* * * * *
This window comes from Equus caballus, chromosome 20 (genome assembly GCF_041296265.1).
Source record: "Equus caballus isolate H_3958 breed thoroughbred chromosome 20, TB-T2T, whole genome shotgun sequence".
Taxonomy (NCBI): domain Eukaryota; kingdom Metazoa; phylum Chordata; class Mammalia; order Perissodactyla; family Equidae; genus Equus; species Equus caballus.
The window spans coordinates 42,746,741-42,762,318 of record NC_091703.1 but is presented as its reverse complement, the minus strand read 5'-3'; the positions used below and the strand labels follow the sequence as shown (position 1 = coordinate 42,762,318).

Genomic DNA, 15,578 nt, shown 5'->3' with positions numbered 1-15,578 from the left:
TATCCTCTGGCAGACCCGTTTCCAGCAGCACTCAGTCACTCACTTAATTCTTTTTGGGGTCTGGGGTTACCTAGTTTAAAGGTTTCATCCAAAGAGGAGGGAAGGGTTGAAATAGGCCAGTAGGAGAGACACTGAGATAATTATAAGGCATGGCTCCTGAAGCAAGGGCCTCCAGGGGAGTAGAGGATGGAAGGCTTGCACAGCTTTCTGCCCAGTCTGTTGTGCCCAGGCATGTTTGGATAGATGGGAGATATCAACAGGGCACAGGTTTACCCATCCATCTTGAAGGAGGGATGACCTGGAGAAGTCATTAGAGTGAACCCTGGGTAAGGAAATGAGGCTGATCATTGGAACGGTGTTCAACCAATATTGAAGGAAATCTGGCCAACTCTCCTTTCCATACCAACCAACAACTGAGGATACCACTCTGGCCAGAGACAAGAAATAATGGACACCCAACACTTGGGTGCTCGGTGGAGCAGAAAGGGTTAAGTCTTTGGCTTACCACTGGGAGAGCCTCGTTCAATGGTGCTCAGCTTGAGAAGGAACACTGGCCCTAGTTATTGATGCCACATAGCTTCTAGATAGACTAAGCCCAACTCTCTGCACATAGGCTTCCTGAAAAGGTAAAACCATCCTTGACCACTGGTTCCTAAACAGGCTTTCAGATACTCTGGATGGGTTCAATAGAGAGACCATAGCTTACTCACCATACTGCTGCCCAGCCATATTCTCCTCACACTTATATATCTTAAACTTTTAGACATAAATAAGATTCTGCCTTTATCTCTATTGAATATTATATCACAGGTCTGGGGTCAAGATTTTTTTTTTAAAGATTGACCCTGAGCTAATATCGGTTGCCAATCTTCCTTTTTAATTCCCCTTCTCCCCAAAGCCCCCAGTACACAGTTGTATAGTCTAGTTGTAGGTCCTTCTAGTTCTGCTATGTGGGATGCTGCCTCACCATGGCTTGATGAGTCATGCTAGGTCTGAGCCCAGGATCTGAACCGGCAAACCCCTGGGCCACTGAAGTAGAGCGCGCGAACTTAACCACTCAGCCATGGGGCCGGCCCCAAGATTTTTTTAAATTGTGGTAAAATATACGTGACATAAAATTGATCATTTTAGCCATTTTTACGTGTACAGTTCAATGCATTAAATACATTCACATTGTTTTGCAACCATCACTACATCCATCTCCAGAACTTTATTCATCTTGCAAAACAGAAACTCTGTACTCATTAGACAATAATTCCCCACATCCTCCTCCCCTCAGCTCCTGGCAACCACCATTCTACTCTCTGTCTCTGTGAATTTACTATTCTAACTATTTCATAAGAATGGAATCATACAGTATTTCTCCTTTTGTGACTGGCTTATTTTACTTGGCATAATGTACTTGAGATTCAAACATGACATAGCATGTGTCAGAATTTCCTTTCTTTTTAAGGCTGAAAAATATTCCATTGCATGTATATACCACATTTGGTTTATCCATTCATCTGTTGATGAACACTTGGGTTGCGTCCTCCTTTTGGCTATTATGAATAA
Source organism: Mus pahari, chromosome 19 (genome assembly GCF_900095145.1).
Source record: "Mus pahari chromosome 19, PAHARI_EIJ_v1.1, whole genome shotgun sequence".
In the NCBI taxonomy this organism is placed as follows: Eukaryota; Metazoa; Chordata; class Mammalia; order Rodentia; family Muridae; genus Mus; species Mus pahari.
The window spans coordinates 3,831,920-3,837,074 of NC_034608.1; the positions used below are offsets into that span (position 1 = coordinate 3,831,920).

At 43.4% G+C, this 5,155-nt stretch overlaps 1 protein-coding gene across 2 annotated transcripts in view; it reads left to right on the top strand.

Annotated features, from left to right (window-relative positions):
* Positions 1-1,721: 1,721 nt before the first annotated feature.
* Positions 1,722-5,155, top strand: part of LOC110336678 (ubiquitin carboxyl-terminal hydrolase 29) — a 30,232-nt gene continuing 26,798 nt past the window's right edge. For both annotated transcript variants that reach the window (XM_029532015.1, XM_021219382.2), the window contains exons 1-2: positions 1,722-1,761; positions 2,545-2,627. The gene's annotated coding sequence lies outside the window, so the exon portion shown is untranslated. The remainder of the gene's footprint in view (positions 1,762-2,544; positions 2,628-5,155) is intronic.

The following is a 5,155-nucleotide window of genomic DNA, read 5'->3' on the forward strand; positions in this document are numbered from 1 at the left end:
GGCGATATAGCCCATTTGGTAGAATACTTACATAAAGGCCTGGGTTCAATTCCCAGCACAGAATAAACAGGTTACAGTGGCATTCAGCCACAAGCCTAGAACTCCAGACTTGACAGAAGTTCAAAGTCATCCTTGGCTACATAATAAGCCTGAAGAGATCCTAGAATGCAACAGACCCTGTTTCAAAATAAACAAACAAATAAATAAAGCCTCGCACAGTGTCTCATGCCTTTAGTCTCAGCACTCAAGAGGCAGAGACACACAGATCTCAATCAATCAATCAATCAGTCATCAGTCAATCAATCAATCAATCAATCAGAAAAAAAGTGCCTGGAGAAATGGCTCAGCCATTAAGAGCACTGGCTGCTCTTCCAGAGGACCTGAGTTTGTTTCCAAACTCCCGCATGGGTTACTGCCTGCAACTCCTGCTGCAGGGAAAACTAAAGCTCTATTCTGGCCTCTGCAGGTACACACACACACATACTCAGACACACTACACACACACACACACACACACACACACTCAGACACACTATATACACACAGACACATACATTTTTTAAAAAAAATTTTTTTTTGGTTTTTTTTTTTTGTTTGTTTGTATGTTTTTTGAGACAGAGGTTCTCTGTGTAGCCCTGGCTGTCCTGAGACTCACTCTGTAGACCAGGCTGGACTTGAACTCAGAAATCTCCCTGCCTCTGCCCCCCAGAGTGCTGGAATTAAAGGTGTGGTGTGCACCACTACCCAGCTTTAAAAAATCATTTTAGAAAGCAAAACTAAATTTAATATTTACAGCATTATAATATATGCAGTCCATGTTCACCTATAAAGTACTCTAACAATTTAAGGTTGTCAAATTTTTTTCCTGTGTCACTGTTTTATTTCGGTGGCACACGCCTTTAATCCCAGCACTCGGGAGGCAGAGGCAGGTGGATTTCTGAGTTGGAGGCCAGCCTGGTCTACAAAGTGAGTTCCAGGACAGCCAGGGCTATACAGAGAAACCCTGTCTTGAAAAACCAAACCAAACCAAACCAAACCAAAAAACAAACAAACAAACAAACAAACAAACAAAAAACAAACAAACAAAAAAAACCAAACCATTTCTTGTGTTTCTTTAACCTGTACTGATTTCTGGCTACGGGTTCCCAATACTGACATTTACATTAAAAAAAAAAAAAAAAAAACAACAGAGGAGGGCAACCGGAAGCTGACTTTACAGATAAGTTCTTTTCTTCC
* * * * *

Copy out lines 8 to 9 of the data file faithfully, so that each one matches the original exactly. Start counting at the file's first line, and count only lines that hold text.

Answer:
Source record: "Mus pahari chromosome 19, PAHARI_EIJ_v1.1, whole genome shotgun sequence".
In the NCBI taxonomy this organism is placed as follows: Eukaryota; Metazoa; Chordata; class Mammalia; order Rodentia; family Muridae; genus Mus; species Mus pahari.